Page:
Between his sophomore and junior years, Chris Janney ’72 left Princeton, disappointed with his experience in the architecture school. Janney had wanted to design and build three-dimensional sculptures, not study urban planning or sketch blueprints. During his time off, he played drums at Berklee College of Music in Boston and then stayed to perform with several bands. In his spare time, he built abstract wooden sculptures. One day, he painted his bedsheets in a riot of color with acrylic paint and magic markers, then slept in them. “I woke up and had paint all over me,” says Janney, sitting on the piano bench of a baby grand in his Concord, Mass., studio. “I’m always asking, what can I do to just climb into the art, climb into the color, and into the experience?”
In one way or another, Janney has spent his four-decade career as an artist trying to re-create that immersion. With names like Soundstair and Harmonic Convergence, his most successful sculptures have transformed environments into interactive sensory feasts full of sound, light, and color.
Returning to Princeton after a year of waiting tables and painting houses, he applied for an independent major, cobbling together courses that included 3-D architectural modeling with Michael Graves; visual-arts courses with James Seawright, an early pioneer in kinetic and electronic sculpture; and art theory with Rosalind Krauss, an art critic credited with introducing postmodern theory to the American art world. “That was what really set me on the path of being able to somehow combine visual art and music in an architectural context,” he says.He continued to experiment as a graduate student at MIT’s Center for Advanced Visual Studies, a program to integrate art and technology under the leadership of proto-public artist Otto Piene. Piene encouraged students to get out of the gallery to find nontraditional places on campus to explore their art. Janney ended up on a fourth-floor staircase, listening to how people’s footsteps ascending and descending resembled a musical scale, as if they were walking up and down a piano keyboard.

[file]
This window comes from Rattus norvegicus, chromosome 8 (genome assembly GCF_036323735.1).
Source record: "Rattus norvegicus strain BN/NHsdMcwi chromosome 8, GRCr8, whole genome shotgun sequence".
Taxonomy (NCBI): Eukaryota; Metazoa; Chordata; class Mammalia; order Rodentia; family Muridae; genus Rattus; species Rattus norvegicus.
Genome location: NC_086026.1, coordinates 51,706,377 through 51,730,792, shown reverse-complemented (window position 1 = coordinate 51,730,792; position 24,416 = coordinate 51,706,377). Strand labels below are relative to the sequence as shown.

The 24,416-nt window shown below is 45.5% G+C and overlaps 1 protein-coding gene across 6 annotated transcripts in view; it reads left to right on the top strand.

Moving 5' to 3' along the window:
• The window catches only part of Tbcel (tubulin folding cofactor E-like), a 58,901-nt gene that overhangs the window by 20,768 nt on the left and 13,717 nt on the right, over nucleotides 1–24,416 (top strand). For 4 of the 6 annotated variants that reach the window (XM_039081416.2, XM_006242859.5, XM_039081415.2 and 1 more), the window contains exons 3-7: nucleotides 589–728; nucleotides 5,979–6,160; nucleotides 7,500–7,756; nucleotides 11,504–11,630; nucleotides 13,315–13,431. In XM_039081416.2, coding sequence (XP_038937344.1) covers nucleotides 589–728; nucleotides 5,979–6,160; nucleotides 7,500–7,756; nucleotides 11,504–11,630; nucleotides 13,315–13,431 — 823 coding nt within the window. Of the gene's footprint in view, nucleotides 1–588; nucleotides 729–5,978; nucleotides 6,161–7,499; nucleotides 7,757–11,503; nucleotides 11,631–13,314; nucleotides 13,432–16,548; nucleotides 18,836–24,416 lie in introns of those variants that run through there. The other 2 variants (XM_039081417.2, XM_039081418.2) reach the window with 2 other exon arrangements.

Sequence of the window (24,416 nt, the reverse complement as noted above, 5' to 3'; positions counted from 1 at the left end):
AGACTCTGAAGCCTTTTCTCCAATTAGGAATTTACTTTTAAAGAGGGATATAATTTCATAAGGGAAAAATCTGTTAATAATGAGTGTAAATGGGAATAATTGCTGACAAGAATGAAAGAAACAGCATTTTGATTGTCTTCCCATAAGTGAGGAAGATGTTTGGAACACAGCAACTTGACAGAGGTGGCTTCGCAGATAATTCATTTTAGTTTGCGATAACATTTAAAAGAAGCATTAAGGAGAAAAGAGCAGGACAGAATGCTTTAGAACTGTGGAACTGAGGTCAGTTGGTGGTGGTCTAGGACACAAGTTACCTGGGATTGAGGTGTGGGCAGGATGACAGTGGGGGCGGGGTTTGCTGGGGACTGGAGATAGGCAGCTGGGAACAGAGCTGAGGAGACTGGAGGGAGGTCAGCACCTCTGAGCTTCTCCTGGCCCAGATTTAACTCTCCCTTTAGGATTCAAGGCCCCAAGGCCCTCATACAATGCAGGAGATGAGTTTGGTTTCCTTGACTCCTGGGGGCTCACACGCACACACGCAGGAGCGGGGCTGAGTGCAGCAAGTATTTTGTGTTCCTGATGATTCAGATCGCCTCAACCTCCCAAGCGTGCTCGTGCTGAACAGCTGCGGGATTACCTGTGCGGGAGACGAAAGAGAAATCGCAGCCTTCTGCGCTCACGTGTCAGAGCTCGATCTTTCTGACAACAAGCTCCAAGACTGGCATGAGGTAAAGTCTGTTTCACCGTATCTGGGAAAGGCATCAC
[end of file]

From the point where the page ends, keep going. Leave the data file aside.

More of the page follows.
The image led to the creation of Soundstair at Boston’s Museum of Science, an art piece using motion sensors to turn visitors’ steps into musical tones. When he first installed it in 1973, however, he had no idea how immersive the experience would be. Instead of the individual musical lines he heard in his head, the stairway exploded into a symphony of sound as children and grown-ups began playing with each other, working together on their own impromptu compositions. “You can’t not react to people around you when you are on the Soundstair together,” he says. “It completely blew me away. It was so much more than I ever imagined it to be.”
The experience set him on a course of creating interactive environments in public spaces wherever he could.
For Harmonic Convergence in 1997, one of his first commissions, the Miami International Airport gave Janney a 200-foot-long glass corridor with two people-movers down the middle. Janney rigged pillars with motion detectors to import the sounds of the Everglades and other natural locations in South Florida as people passed through. He covered the glass walls with panels in 132 different colors, creating an immersive kaleidoscope. “It’s like walking through a rainbow, only now the bedsheets are transparent colors and shadows,” he said. “This isn’t virtual reality. It’s hyper-reality.”
His main focus, however, remains creating absorbing architectural environments. His Reach: NYC, installed in 1995, turns the 34th Street subway station at Herald Square into a musical instrument, and he has created dozens of Soundstair installations, including several in children’s hospitals, where they bring brief solace to families. “Children at the top of the stairs are in tears, but by the time they get to the bottom they are laughing,” he says of one Soundstair at Boston Children’s Hospital. A current project will transform the entryway of the children’s hospital in Baton Rouge, La., with light, color, and soothing sounds. “I am trying to contribute to creating a healthier, more life-supporting place,” says Janney.